If these photos show what I think they show, then Scarpuzzi’s testimony about when SeaWorld Florida was out of the water was not quite accurate, and SeaWorld Florida waited two days after Alexis died to pull its trainers from the water, and then kept them out of the water for only one day (the other parks waited longer).
The other thing I have been wondering about how SeaWorld Florida handled the suspension and resumption of waterwork in the aftermath of Alexis’ death is: how much could Flaherty-Clark and SeaWorld Florida management have known about what happened at Loro Parque just two days after Scarpuzzi arrived in the Canary Islands to help Rokeach handle the tragedy and find out what happened?
In her testimony Flaherty Clark discussed the incident report and video, but Scarpuzzi testified (according to my notes) that he left Loro Parque, to return to the United States to brief the parks on his investigation and show the video, on Monday, Dec. 28. So by the time he arrived in Florida, it appears that SeaWorld Florida trainers were already back in the water with the killer whales. And the decision had been made, it seems, before Scarpuzzi had made his full presentation on the incident, which included the underwater video, to the training team at SeaWorld Florida.
Of course, Flaherty Clark and the management team at SeaWorld Florida may have seen a draft of the incident report before Scarpuzzi returned, or may have discussed its content with Scarpuzzi by phone. But it seems unlikely they had seen the video before ordering trainers back into he water, unless Scarpuzzi e-mailed it somehow over the weekend. I’d love to know when Flaherty-Clark first saw a draft of the incident report, and when she first viewed the video.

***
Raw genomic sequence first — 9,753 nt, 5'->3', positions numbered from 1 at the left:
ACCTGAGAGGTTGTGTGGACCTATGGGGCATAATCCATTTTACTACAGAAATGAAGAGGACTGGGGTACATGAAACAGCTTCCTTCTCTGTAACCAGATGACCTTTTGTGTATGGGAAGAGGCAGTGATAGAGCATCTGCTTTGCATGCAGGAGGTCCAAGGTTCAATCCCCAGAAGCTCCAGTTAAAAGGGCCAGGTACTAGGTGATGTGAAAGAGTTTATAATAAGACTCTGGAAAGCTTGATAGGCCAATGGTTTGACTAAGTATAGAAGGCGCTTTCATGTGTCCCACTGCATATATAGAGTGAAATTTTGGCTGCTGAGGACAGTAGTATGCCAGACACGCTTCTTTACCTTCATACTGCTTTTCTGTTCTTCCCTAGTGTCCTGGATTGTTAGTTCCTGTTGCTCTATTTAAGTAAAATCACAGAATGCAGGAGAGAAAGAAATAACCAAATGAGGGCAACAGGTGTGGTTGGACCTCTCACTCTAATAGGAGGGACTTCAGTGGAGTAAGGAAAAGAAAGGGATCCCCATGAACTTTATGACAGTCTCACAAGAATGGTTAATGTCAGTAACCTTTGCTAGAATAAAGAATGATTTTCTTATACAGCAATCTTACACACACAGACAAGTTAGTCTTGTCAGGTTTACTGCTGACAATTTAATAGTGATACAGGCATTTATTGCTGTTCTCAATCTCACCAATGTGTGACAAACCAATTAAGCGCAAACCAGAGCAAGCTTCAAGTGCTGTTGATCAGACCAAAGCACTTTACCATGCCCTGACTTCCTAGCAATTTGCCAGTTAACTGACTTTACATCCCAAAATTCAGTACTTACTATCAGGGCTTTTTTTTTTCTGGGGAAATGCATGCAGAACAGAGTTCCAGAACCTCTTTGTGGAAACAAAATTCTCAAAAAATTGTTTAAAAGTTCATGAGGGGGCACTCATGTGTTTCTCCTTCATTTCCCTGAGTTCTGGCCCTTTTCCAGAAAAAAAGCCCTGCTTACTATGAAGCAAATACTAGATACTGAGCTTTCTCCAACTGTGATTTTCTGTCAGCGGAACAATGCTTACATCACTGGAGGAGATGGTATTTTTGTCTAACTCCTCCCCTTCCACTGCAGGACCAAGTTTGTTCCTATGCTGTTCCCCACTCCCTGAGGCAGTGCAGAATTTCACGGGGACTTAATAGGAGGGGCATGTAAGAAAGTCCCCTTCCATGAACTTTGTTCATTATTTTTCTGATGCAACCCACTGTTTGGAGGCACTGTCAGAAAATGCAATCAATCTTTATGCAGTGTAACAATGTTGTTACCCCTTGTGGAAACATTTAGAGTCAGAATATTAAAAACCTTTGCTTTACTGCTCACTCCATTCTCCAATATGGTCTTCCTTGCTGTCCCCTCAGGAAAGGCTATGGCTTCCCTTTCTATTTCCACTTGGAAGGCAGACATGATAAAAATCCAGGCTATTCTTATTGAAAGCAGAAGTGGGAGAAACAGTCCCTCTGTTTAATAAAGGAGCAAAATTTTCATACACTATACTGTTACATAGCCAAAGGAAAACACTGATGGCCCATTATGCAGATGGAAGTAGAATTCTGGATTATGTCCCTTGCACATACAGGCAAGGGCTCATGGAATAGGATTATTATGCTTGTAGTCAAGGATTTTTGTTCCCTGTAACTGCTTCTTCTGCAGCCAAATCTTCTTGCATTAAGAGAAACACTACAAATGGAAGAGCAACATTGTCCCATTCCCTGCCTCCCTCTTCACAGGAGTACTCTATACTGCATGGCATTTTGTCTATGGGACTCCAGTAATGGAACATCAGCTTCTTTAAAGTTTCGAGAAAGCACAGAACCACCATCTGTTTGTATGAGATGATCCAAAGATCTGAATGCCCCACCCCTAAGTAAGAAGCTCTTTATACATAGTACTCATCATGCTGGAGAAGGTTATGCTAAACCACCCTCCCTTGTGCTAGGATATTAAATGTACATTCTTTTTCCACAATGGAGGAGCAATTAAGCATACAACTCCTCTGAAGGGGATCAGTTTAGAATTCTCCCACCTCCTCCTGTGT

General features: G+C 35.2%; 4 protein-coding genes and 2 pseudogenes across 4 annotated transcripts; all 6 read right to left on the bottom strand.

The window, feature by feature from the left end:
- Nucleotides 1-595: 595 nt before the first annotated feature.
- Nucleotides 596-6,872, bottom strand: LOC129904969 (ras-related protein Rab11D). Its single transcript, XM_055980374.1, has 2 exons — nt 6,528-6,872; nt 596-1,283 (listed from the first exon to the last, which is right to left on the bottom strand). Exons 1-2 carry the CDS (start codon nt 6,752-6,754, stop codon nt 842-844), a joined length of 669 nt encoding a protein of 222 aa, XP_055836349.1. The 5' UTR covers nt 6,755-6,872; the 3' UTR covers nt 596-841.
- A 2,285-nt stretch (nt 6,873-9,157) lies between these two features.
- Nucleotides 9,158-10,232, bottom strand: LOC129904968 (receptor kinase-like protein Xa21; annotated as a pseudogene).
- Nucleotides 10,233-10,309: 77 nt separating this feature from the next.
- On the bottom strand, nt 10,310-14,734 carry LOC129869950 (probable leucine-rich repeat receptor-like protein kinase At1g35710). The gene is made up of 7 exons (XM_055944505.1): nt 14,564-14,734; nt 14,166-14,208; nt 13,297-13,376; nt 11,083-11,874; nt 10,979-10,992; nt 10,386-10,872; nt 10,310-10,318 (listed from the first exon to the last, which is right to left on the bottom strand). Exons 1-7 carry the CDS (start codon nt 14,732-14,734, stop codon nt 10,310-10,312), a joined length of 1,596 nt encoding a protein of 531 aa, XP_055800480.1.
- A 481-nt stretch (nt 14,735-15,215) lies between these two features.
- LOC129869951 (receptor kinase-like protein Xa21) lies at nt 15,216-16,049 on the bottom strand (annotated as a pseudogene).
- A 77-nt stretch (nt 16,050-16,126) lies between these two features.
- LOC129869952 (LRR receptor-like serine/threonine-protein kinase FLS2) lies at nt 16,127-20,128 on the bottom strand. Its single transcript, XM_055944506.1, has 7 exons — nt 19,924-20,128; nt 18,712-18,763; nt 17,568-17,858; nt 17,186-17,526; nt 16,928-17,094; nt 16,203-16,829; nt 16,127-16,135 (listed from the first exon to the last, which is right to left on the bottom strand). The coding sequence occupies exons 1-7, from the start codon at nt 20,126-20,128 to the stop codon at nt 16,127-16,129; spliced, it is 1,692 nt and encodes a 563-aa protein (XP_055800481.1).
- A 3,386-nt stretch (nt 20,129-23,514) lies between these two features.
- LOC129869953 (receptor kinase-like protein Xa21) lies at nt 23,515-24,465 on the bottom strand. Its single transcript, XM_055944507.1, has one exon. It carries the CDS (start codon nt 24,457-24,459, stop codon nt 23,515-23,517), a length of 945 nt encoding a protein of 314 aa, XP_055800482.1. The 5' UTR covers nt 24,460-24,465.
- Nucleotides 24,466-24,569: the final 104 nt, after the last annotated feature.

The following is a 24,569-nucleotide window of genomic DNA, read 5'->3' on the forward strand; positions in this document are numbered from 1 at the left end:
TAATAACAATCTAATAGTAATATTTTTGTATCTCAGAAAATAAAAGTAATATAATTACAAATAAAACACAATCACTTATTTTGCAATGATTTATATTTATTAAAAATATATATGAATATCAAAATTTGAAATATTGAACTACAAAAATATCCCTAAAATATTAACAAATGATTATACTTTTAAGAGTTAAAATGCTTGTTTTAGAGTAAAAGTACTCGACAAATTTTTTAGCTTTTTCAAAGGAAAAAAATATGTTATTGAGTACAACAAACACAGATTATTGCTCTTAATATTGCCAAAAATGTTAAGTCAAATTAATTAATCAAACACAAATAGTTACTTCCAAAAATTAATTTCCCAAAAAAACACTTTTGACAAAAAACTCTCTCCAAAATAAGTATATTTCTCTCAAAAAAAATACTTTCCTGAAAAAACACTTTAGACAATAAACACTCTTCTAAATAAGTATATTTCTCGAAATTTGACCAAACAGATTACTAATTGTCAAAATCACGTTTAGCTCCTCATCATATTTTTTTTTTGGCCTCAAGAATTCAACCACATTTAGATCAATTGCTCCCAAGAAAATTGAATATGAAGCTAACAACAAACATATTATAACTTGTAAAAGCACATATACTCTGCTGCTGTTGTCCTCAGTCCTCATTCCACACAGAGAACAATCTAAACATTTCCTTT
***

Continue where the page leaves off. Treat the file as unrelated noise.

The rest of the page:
Flaherty-Clark also testified that she discussed the decision to return to the water, which presumably occurred Dec. 27 or the morning of Dec. 28, with the trainers who would be going back in the water. But how much could they have known about what happened at Loro Parque if they hadn’t yet been briefed by Scarpuzzi, and hadn’t yet viewed the video, as appears to be the case? And from what I learned in my reporting about how SeaWorld handled Alexis’ death, trainers learned what they know about the incident from Scarpuzzi’s briefing and the viewing of the video. I don’t believe that the corporate incident report was shared widely with trainers, or made available to trainers in the way that SeaWorld incident reports normally are.
Perhaps there are good answers to these questions. SeaWorld did not want to talk about this when I was doing my reporting, so I am piecing a timeline together from a variety of sources, and sharing the questions the timeline, if I have it straight, raises. It is a critical timeline, and the issues go straight to the heart of the courtroom battle between SeaWorld and OSHA.